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How a Father and Daughter Grew Closer During the Coronavirus Lockdown

Spending more time together gave Tammi and her father a way to repair their broken relationship

Covid Quarantine portraits of Tammi Leader Fuller and her Father, Jerry Fuller, enjoying each others company in their backyard.

James Jackman

Her relationship with her father had been strained her whole life. But when the COVID-19 pandemic hit, Tammi Leader Fuller felt called to stay with her dad in Florida and keep him safe. As their weeks together at Jerry Leader's home turned to months, the tensions between them simmered — until one argument unexpectedly sparked a loving new understanding.

Tammi Leader Fuller: It infuriated my father when I ditched my 34-year career as a television news producer in 2013 to create a weekend sleepaway-camp program for grown women. Even worse, that I started the business with my mother, Joan, who became a beloved fixture at camp.

Jerry Leader: To leave a career where she had won Emmys? For camp? I thought she was nuts! And that she took my wife away from me made it worse. It drove us apart.

Tammi: My dad was always very hard on me, more so than on my two younger sisters. We loved each other, but we clashed — a lot.

Jerry: I was tougher on her because she was the firstborn and I had expectations for her that I didn't have for anyone else. Why? I have no idea.


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Tammi: And I always pushed past him to get to my mom. She was my mentor, my cheerleader, my rock. Unfortunately, in June 2019, my mom had a fall at a camp in Pennsylvania, and the accident triggered her immune system to crash. She was in the hospital for five months before she died last November. Dad blamed me for taking her away when she should have been home taking care of him.

Jerry: Yep. I'm old-school.

Tammi: I felt like I'd lost both parents at once. But when COVID-19 hit, I was visiting Florida. My dad lives alone, and I couldn't leave him, even though one of my sisters lives around the corner. So I moved in to Dad's house. I cooked a feast every night, and after dinner, we'd set up the Bluetooth speaker on the patio and …

Jerry: … We'd listen to Sinatra, and I'd lead the band. And we'd laugh and share memories.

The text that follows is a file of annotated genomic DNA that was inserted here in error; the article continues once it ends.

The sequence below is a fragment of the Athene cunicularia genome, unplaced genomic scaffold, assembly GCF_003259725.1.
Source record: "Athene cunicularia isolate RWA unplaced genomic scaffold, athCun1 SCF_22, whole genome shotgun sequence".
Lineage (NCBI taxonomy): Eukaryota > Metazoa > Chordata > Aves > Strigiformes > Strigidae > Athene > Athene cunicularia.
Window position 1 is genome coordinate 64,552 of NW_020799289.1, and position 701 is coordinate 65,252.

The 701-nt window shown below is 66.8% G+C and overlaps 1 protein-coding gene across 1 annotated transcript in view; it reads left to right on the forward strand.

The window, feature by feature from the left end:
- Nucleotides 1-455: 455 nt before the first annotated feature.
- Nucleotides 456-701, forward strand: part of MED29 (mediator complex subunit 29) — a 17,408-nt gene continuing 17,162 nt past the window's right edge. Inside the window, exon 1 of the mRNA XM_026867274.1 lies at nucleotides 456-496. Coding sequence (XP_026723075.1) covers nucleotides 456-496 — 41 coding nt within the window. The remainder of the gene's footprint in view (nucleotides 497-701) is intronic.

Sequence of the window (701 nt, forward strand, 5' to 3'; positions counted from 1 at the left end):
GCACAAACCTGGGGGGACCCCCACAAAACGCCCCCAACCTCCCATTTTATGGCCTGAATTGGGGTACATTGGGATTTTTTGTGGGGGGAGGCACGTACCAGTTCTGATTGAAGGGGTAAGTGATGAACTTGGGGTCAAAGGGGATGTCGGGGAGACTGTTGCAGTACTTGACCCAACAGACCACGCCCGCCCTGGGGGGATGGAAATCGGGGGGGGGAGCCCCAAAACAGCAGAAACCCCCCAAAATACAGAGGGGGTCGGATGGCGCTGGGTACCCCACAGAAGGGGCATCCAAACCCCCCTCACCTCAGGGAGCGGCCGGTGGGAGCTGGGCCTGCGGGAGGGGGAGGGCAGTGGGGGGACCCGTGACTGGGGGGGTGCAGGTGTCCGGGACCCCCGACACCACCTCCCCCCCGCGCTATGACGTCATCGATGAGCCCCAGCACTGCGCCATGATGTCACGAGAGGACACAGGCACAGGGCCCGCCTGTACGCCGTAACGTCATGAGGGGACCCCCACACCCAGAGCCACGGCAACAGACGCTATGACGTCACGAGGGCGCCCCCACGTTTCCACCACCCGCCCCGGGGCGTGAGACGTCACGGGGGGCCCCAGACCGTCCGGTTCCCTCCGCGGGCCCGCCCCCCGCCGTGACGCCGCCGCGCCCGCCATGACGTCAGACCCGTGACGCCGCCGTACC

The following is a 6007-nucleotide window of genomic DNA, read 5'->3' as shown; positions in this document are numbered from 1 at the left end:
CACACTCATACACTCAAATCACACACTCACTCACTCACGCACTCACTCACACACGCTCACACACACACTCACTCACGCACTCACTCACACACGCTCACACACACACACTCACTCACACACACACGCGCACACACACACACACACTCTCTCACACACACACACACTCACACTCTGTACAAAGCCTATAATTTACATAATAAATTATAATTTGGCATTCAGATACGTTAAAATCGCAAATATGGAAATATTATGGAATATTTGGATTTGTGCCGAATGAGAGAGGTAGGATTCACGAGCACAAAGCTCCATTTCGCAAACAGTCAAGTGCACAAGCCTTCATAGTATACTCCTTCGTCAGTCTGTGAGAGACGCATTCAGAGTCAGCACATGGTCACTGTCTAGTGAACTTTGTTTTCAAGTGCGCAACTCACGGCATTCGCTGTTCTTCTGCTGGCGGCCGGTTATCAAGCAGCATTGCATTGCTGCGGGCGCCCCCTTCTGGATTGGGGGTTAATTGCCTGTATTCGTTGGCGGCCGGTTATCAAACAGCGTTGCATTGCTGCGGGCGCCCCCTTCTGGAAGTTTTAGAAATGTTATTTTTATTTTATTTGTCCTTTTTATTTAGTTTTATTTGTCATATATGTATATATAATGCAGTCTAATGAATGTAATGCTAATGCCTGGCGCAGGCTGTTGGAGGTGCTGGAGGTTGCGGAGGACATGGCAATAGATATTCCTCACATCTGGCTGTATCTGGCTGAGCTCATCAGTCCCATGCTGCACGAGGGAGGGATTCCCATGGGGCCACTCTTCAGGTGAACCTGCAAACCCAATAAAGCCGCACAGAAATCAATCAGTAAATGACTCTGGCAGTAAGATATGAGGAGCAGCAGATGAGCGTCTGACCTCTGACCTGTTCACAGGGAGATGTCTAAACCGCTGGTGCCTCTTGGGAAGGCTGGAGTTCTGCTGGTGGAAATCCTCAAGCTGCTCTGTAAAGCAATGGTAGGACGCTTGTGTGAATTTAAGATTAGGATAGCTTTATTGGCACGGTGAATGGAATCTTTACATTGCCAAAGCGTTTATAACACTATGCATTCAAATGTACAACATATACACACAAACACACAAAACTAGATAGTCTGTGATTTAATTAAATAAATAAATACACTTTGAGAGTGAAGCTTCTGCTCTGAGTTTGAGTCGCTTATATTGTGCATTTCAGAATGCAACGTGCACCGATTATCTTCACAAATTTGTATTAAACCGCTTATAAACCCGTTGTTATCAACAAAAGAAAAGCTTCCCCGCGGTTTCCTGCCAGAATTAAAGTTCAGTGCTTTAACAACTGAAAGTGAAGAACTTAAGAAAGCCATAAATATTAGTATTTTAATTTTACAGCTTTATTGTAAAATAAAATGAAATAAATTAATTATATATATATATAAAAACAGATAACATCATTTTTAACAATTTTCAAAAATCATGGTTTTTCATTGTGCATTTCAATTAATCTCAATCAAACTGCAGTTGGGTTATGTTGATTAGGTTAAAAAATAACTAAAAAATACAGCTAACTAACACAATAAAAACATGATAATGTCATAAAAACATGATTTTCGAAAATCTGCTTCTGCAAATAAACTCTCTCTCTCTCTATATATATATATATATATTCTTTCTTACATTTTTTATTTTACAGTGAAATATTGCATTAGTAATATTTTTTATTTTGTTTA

Tammi: He started telling amazing stories I'd never heard before; it was like a softening. I think the music and the laughter are really what started to heal us.

Jerry: It was fun!

Tammi: But we still fought as I was pivoting my business to online, offering donation-based classes. He would ask: “How much money did you make today?” He's a CPA who's all about the 401(k). And I just want to give back. A few weeks in, we got into a huge argument about it, and he said, “Get the hell out!” And I packed up to go. But then he came downstairs and said, “Your mother kicked my ass while I was in the shower.”

Jerry: I felt like I heard my wife say to me, “What's wrong with you? Why are you pushing her away?” I came back to Tammi and said, “I'm sorry."

Tammi: Until that day, I had never heard him say, “I'm sorry.” Ever. At that moment, everything changed. I really do think my mom brought us back together. Now, late at night, we cuddle up together and watch TV.

Jerry: And we tell each other how much we love each other. I think my wife's probably smiling over us, thinking, I finally did it.

Tammi: Staying with him no longer feels like an obligation. He's just Daddy now, and my best friend. Being with him has really helped me grow. I never felt I could live without my mother, but now I feel her with the two of us every day. She's clearly still making magic from wherever she is.

— As told to Andrea Atkins

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